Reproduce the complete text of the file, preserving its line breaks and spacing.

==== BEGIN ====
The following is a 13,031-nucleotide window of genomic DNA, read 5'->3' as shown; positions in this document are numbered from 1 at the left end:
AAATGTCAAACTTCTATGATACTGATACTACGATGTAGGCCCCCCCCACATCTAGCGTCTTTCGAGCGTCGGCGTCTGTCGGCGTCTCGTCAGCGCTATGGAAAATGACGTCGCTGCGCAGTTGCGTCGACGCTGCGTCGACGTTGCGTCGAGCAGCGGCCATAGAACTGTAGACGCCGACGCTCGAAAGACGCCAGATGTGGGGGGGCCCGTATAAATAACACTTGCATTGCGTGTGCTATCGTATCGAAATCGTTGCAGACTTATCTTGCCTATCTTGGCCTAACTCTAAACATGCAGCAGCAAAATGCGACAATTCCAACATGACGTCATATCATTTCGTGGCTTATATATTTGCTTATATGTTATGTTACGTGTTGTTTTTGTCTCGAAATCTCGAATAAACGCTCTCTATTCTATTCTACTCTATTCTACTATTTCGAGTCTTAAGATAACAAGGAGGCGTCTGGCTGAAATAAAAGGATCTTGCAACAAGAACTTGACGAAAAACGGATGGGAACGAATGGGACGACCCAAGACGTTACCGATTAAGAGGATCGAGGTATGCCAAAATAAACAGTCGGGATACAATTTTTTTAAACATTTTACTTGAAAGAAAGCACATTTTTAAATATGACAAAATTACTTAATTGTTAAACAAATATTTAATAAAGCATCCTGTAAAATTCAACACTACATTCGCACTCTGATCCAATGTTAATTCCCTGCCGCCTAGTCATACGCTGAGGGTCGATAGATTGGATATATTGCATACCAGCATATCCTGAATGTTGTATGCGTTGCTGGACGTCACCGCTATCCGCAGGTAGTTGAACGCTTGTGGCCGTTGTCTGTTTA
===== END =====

The following is a 13,031-nucleotide window of genomic DNA, read 5'->3' as shown; positions in this document are numbered from 1 at the left end:
AAATGTCAAACTTCTATGATACTGATACTACGATGTAGGCCCCCCCCACATCTAGCGTCTTTCGAGCGTCGGCGTCTGTCGGCGTCTCGTCAGCGCTATGGAAAATGACGTCGCTGCGCAGTTGCGTCGACGCTGCGTCGACGTTGCGTCGAGCAGCGGCCATAGAACTGTAGACGCCGACGCTCGAAAGACGCCAGATGTGGGGGGGCCCGTATAAATAACACTTGCATTGCGTGTGCTATCGTATCGAAATCGTTGCAGACTTATCTTGCCTATCTTGGCCTAACTCTAAACATGCAGCAGCAAAATGCGACAATTCCAACATGACGTCATATCATTTCGTGGCTTATATATTTGCTTATATGTTATGTTACGTGTTGTTTTTGTCTCGAAATCTCGAATAAACGCTCTCTATTCTATTCTACTCTATTCTACTATTTCGAGTCTTAAGATAACAAGGAGGCGTCTGGCTGAAATAAAAGGATCTTGCAACAAGAACTTGACGAAAAACGGATGGGAACGAATGGGACGACCCAAGACGTTACCGATTAAGAGGATCGAGGTATGCCAAAATAAACAGTCGGGATACAATTTTTTTAAACATTTTACTTGAAAGAAAGCACATTTTTAAATATGACAAAATTACTTAATTGTTAAACAAATATTTAATAAAGCATCCTGTAAAATTCAACACTACATTCGCACTCTGATCCAATGTTAATTCCCTGCCGCCTAGTCATACGCTGAGGGTCGATAGATTGGATATATTGCATACCAGCATATCCTGAATGTTGTATGCGTTGCTGGACGTCACCGCTATCCGCAGGTAGTTGAACGCTTGTGGCCGTTGTCTGTTTA